Monday, December 8, 2008 by Dave Blum
From time to time, just for fun, I make a mental list of the most brilliant people I know. Inevitably, one of the top names on the list is Harald Katzmair, Ph.D, founder of Vienna/NY-based FAS Research. Harald is one of the world’s foremost thought leaders in Social Network Analysis (SNA). While Online services like MySpace and Facebook get most of the media attention in this area, FAS Research is one of the only organizations making a scientific study of networks as they relate to business success and productivity.
“Social network analysis helps you to get a better grasp of your social environment and to find your way around. It enables you to shape your relations and to determine your success.” –FAS website
When he’s in town, Harald and I tend to get together over sushi. So recently, over seaweed salad, Harald was explaining to me that the core building block of networks is the triangle (or the “triad”). Here’s how it works: A and B decide to do business together. Because they have no friends or colleagues in common, they share a fairly weak tie (or bind). It would be easy for either member in this pairing to break off their business arrangement. In the second diagram however, they have a third person in common, C. Interestingly, the bond between A and B becomes stronger; it would be much harder for A and B to now sever their relationship, as either of them would look bad in front of C. The triad strengthens the original pairing!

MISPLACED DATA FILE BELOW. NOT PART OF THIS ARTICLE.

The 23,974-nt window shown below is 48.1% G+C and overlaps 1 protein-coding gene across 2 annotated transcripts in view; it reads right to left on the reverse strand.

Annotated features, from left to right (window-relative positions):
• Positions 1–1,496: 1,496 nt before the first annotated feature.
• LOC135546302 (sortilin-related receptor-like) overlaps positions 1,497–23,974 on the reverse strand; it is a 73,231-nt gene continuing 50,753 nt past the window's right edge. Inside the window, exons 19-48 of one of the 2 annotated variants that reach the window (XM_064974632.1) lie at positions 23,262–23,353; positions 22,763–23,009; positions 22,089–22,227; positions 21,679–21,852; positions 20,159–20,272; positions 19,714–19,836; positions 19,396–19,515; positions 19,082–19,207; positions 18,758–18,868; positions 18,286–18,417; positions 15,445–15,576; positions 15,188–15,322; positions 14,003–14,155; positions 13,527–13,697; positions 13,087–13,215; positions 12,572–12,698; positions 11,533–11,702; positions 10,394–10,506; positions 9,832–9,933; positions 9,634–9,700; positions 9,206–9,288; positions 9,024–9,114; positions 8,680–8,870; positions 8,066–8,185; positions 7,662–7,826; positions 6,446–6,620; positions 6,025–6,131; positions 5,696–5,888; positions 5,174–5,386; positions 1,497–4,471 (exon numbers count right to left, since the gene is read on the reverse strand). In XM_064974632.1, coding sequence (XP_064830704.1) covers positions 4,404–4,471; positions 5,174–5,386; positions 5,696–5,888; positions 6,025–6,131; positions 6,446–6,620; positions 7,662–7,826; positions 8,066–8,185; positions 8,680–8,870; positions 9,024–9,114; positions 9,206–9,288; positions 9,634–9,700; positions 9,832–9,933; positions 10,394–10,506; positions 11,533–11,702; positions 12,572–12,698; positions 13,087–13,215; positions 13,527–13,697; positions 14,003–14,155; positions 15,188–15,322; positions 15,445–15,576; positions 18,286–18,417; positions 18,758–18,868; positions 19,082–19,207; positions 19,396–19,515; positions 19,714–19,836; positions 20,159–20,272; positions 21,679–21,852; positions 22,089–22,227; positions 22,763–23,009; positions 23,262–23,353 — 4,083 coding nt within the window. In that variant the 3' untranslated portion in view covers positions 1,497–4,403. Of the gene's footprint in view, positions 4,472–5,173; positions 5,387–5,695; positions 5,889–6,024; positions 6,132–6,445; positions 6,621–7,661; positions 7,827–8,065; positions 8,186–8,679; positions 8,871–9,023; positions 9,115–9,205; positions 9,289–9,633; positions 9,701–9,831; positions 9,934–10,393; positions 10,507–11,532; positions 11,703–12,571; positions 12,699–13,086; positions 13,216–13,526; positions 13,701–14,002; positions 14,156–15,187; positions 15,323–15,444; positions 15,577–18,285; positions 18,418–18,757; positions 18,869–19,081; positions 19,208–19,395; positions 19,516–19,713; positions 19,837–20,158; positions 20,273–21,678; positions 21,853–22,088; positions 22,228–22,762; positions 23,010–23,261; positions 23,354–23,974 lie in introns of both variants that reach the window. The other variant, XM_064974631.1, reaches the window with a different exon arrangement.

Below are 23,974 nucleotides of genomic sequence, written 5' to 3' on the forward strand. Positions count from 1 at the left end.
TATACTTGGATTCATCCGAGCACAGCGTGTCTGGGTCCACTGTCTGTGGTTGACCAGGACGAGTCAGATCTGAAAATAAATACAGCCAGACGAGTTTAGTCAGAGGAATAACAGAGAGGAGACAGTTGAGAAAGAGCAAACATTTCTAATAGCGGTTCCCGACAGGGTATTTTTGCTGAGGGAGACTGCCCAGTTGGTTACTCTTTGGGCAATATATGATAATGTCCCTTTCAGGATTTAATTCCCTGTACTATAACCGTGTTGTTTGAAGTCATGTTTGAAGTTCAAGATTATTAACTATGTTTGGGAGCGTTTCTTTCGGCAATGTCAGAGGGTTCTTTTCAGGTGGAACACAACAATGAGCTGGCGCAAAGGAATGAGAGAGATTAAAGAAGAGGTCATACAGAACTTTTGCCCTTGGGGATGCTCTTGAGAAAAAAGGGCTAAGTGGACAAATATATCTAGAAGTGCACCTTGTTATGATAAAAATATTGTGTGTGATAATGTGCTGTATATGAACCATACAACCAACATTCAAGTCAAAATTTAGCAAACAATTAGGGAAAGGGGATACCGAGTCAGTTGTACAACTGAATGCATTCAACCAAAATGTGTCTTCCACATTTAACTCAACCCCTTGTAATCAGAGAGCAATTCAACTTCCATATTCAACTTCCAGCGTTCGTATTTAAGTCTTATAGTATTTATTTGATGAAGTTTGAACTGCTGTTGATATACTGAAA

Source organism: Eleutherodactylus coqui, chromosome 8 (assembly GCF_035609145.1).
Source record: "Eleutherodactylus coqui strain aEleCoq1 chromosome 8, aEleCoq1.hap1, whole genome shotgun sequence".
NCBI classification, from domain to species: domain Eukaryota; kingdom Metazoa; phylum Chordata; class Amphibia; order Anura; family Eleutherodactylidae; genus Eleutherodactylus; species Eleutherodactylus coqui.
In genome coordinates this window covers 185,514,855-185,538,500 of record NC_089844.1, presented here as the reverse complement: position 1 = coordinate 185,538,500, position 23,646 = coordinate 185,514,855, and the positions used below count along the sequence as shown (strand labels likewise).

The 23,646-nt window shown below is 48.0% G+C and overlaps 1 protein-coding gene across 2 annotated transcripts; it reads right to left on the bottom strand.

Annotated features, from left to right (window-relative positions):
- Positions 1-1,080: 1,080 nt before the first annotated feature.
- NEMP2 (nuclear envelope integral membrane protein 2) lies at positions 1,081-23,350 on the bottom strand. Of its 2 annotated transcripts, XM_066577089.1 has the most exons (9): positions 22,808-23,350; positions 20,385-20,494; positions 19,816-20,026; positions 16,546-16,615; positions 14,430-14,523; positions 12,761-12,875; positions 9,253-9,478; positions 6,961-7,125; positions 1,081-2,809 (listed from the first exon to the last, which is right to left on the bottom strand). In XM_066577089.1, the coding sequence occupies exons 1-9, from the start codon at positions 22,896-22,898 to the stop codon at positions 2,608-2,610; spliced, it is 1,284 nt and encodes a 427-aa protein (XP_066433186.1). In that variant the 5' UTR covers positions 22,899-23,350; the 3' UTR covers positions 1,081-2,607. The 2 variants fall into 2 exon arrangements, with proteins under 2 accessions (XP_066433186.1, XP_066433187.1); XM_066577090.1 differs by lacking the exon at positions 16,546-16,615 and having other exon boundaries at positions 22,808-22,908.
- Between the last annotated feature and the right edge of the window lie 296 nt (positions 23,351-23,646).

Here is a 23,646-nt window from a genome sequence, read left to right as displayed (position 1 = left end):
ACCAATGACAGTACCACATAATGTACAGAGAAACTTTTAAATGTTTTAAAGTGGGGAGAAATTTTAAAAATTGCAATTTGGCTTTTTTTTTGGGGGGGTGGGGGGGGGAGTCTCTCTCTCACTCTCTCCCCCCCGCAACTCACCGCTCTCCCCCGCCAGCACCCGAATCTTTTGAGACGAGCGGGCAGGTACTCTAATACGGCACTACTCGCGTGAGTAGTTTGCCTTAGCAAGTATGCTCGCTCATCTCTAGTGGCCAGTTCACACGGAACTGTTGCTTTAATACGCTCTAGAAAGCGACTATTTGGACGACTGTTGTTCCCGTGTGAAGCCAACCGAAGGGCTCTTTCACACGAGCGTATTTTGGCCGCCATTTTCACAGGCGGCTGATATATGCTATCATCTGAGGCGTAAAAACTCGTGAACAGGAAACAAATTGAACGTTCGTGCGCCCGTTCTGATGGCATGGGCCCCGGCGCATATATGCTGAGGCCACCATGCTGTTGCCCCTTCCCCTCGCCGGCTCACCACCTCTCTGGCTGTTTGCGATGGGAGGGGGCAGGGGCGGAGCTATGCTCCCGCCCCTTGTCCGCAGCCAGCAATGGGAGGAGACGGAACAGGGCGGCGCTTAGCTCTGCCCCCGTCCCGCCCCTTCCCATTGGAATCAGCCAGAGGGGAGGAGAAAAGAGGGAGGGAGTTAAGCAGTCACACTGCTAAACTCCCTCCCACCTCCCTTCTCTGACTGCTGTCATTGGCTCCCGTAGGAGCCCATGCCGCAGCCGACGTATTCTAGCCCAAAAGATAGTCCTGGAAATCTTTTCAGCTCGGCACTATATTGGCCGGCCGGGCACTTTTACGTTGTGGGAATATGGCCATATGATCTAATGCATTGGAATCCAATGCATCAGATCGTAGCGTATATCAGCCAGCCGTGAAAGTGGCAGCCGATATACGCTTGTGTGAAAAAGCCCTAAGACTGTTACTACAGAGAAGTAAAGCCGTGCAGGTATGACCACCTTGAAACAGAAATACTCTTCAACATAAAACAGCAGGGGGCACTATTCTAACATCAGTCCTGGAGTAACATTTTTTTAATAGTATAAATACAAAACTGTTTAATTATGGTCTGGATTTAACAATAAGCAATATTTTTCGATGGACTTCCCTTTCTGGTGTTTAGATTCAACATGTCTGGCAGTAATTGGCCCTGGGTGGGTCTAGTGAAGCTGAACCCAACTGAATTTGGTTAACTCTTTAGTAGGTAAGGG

_width=75 _height=75 v:shapes=”_x0000_s1027″>As you add more people and hence more triangles, look what happens to the original tie. The bind just keeps getting stronger and stronger.
So what does this mean for us? Cultivate triads! The next time you have a business lunch with a propsective client, invite a third person. Introduce your triads to meet other triads. The more triangles you can create, the greater density of connection, and the stronger the network!
Studies show that the people and organizations who create the strongest networks are the ones most likely to survive economic downturns. So the moral of the story is, don’t neglect the triangles!